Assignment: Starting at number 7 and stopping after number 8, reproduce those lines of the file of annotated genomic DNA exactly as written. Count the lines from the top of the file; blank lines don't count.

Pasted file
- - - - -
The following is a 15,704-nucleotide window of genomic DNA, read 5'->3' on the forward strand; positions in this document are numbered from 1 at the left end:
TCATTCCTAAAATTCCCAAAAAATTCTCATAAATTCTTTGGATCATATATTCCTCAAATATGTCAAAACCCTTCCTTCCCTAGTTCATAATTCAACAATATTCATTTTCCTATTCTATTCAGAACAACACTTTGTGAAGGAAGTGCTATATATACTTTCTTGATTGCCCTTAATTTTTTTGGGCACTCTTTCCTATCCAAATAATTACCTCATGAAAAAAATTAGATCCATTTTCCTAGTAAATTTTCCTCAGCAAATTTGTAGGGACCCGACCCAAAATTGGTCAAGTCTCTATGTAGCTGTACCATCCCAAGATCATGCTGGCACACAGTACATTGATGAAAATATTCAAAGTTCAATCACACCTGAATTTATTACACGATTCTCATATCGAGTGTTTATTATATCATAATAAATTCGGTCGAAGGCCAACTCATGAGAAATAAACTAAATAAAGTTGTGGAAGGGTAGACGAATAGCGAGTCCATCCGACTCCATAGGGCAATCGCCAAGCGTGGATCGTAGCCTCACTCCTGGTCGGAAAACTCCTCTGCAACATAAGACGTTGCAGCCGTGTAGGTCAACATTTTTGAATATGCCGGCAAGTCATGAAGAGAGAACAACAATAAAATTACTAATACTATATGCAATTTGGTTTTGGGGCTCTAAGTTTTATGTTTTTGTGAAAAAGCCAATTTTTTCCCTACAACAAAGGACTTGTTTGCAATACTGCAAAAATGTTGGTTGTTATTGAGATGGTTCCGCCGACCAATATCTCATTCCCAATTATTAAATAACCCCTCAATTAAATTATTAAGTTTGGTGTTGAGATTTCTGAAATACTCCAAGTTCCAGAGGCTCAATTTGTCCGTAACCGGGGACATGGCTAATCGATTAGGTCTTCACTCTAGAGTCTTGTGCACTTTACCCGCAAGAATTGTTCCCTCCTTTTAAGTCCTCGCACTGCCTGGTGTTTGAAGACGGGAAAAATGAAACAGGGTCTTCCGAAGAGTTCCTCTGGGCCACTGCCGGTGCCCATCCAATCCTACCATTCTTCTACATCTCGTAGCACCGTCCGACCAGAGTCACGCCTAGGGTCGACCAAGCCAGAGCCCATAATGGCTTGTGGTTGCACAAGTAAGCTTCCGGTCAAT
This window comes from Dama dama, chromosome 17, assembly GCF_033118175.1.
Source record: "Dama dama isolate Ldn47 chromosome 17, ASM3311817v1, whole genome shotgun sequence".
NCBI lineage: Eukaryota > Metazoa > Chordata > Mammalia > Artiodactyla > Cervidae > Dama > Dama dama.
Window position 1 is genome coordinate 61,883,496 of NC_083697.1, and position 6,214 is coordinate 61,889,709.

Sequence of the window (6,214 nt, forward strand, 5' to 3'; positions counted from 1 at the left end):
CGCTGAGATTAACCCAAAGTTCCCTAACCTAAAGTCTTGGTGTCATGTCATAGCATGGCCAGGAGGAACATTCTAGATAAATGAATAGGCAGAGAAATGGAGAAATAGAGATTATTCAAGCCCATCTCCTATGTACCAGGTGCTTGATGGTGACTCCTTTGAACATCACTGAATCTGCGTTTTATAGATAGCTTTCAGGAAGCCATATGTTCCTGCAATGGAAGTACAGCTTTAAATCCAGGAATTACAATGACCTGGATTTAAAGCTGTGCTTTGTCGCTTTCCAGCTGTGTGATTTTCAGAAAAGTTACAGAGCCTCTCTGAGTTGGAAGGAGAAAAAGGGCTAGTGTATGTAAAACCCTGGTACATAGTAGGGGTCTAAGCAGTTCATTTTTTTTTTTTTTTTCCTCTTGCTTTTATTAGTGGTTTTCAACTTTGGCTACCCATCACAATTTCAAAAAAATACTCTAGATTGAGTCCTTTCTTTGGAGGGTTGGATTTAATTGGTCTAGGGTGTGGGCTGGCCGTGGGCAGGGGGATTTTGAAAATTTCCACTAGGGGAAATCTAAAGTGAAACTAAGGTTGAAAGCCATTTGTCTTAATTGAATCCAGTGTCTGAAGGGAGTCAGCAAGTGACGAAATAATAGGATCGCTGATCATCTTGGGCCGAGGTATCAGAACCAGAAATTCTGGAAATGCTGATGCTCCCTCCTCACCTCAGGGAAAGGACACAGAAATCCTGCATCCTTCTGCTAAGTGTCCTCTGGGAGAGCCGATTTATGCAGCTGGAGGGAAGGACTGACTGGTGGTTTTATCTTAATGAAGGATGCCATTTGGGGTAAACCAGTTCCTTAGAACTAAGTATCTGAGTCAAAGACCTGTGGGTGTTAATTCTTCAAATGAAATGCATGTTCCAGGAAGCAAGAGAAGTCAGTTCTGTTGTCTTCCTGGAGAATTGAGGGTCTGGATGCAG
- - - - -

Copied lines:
Sequence of the window (6,214 nt, forward strand, 5' to 3'; positions counted from 1 at the left end):
CGCTGAGATTAACCCAAAGTTCCCTAACCTAAAGTCTTGGTGTCATGTCATAGCATGGCCAGGAGGAACATTCTAGATAAATGAATAGGCAGAGAAATGGAGAAATAGAGATTATTCAAGCCCATCTCCTATGTACCAGGTGCTTGATGGTGACTCCTTTGAACATCACTGAATCTGCGTTTTATAGATAGCTTTCAGGAAGCCATATGTTCCTGCAATGGAAGTACAGCTTTAAATCCAGGAATTACAATGACCTGGATTTAAAGCTGTGCTTTGTCGCTTTCCAGCTGTGTGATTTTCAGAAAAGTTACAGAGCCTCTCTGAGTTGGAAGGAGAAAAAGGGCTAGTGTATGTAAAACCCTGGTACATAGTAGGGGTCTAAGCAGTTCATTTTTTTTTTTTTTTTCCTCTTGCTTTTATTAGTGGTTTTCAACTTTGGCTACCCATCACAATTTCAAAAAAATACTCTAGATTGAGTCCTTTCTTTGGAGGGTTGGATTTAATTGGTCTAGGGTGTGGGCTGGCCGTGGGCAGGGGGATTTTGAAAATTTCCACTAGGGGAAATCTAAAGTGAAACTAAGGTTGAAAGCCATTTGTCTTAATTGAATCCAGTGTCTGAAGGGAGTCAGCAAGTGACGAAATAATAGGATCGCTGATCATCTTGGGCCGAGGTATCAGAACCAGAAATTCTGGAAATGCTGATGCTCCCTCCTCACCTCAGGGAAAGGACACAGAAATCCTGCATCCTTCTGCTAAGTGTCCTCTGGGAGAGCCGATTTATGCAGCTGGAGGGAAGGACTGACTGGTGGTTTTATCTTAATGAAGGATGCCATTTGGGGTAAACCAGTTCCTTAGAACTAAGTATCTGAGTCAAAGACCTGTGGGTGTTAATTCTTCAAATGAAATGCATGTTCCAGGAAGCAAGAGAAGTCAGTTCTGTTGTCTTCCTGGAGAATTGAGGGTCTGGATGCAG